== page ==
Saturday, August 29, 2009

Why the LDP is likely to lose the elections.

The LDP of Japan which has held power in Japan for 5 decades looks set to face almost certain defeat at the polls this weekend. Found this short paragraph explaining how LDP lost the support of the people and why the Japanese people are no longer grateful to the LDP which helped to transform Japan into an industrial giant after the war:

What went wrong for Japan's LDP?

"Working closely with bureaucrats and the business sector, the LDP-led government delivered high growth, ample jobs and a steep rise in living standards. But cracks emerged when the bubble burst in the early 1990s. There was a general feeling that the LDP was losing touch and that it wasn't delivering for everybody. Jobs were no longer for life, a gap emerged between rich and poor (Singapore has a bigger gap) and demographic change posed a challenge. Women were having fewer babies (Singaporeans are having even fewer children) and the population was ageing - with serious implications for social security.
Reform was needed but the close bureaucratic and business links that had benefited the LDP also served to constrain it (The PAP govt has even wider links to GLCs & businesses than the LDP). Efforts foundered in the face of entrenched vested interests (whose interest has the PAP been serving? Economic stake holders or the citizens who vote
). Part of the problem was that the LDP was slow to get things done, because it was trying to keep a variety of interest groups happy."

The lesson here is very simple. To win and maintain the support of the people, govts have to serve the interest of the ordinary citizens and nothing else. Once a govt becomes entangled and its interest becomes diversified it risks losing support.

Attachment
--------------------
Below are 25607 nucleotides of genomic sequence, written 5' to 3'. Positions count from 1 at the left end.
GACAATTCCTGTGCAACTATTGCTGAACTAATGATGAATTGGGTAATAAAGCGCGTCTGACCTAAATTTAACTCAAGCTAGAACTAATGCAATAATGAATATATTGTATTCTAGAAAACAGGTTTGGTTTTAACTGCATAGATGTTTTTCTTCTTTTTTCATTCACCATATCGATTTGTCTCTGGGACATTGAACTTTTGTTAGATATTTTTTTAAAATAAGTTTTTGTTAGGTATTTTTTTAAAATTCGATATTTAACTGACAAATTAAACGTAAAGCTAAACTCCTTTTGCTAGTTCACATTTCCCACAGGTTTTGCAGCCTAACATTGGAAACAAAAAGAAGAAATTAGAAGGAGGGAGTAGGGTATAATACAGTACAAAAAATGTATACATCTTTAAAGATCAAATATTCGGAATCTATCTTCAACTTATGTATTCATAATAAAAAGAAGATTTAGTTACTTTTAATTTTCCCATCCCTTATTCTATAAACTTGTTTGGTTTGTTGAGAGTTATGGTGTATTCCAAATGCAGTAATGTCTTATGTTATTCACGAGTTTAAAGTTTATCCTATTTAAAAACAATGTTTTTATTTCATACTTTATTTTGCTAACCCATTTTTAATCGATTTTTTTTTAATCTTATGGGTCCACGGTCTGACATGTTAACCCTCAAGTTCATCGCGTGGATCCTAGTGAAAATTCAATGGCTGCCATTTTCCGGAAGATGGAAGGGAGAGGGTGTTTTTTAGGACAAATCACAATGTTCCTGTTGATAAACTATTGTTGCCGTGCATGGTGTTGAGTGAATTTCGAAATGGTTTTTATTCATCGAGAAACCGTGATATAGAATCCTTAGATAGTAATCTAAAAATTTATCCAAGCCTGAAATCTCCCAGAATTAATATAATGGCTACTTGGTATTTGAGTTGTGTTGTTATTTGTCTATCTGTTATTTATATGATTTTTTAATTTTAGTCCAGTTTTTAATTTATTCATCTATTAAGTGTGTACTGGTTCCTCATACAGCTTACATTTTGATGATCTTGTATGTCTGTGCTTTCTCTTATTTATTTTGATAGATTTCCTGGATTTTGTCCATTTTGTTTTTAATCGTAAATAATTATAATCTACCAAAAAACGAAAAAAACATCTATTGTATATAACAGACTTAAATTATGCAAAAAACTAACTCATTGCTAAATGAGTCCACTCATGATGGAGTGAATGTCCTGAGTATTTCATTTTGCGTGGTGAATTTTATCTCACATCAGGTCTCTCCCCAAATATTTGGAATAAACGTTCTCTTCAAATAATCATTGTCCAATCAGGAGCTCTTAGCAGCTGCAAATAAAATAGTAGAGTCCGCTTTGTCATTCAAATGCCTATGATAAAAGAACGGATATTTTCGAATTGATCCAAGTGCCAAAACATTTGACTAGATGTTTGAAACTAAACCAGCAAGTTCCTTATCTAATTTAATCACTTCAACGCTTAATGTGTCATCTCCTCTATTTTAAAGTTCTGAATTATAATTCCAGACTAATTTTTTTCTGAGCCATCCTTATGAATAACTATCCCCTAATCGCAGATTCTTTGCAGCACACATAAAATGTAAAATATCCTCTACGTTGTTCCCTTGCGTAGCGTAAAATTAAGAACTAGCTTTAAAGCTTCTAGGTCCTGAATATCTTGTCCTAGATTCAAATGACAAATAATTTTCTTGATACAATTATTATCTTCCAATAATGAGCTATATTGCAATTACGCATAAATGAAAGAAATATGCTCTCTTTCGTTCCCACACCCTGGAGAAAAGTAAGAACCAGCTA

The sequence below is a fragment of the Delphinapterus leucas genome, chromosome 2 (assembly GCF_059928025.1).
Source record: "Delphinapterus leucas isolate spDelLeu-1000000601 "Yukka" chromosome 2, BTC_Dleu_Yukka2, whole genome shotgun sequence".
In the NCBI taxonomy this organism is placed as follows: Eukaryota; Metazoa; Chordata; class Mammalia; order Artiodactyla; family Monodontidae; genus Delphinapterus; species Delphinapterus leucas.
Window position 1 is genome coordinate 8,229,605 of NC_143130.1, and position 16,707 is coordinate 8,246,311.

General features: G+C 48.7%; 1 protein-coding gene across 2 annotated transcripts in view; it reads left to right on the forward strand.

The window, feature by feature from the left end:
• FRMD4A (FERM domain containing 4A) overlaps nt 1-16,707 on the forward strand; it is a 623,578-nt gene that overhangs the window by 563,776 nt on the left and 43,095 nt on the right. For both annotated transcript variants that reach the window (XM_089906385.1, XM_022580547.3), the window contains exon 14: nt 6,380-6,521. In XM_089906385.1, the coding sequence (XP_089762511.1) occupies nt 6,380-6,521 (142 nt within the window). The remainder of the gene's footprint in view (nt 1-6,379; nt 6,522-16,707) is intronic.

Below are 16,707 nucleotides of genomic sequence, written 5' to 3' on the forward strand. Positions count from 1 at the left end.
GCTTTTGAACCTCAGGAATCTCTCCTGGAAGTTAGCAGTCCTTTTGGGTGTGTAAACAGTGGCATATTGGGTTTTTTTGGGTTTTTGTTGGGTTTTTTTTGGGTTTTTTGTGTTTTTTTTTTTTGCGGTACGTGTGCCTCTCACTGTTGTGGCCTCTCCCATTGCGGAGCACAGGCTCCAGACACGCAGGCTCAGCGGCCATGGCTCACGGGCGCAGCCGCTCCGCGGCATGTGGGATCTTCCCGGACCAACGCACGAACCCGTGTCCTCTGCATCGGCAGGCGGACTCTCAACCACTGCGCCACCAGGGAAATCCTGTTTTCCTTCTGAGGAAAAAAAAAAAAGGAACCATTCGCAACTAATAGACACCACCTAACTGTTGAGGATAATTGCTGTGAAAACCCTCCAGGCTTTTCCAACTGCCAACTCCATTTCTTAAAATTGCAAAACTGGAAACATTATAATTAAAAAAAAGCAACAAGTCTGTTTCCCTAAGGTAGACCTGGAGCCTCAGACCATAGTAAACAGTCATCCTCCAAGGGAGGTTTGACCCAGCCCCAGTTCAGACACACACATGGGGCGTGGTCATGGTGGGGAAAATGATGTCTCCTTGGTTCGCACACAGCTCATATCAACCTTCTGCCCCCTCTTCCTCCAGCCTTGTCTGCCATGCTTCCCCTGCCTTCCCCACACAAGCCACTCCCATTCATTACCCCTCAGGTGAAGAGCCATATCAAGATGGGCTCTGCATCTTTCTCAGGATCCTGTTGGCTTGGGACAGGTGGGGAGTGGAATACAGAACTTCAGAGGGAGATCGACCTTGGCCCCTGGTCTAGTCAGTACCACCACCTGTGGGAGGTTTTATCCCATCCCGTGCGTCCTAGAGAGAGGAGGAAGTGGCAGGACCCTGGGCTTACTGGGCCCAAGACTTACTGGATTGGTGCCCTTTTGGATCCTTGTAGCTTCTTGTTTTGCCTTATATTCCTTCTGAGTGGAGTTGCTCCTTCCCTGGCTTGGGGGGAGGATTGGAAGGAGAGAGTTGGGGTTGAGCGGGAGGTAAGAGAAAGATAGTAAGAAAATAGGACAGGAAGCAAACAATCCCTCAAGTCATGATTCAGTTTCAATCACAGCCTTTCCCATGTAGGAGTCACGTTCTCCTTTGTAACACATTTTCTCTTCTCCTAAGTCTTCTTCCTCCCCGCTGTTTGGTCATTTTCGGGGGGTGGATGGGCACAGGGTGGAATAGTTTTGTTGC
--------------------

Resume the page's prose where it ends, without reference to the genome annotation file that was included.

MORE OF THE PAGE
Anonymous said...

The PAP knows this and this is why the playing field is not level.

Anonymous said...

Sometimes I wonder whether scenario like this will happen in the not so distant future :

Ruling part lose the majority seats and within itself splintered to some new party. Opposition parties become active and capitalised on disgruntled voters.

Then we have many social problems like CASINOS, loan shark, FT related tensions, poor people in the street etc... In short, the decline.

By then I will take up the books by MM and relish the good old days of Singapore.

Anonymous said...

Singapore is not Japan lah. In Japan where got 50% walkovers in elections?

In Japan where got opposition sued to bankruptcy?

Kojakbt said...

If Japan can change, so can Singapore... pass the message around, bros. Do the right thing in the coming election of Singapore...

Anonymous said...

In sg, things are not so simple.
The garment will win no matters how.
Unless people's thinking and minset change drastically. But this is difficult.

Anonymous said...

The books written by MM are books that sing of his praises, of how he is correct, and how much of a hero he is.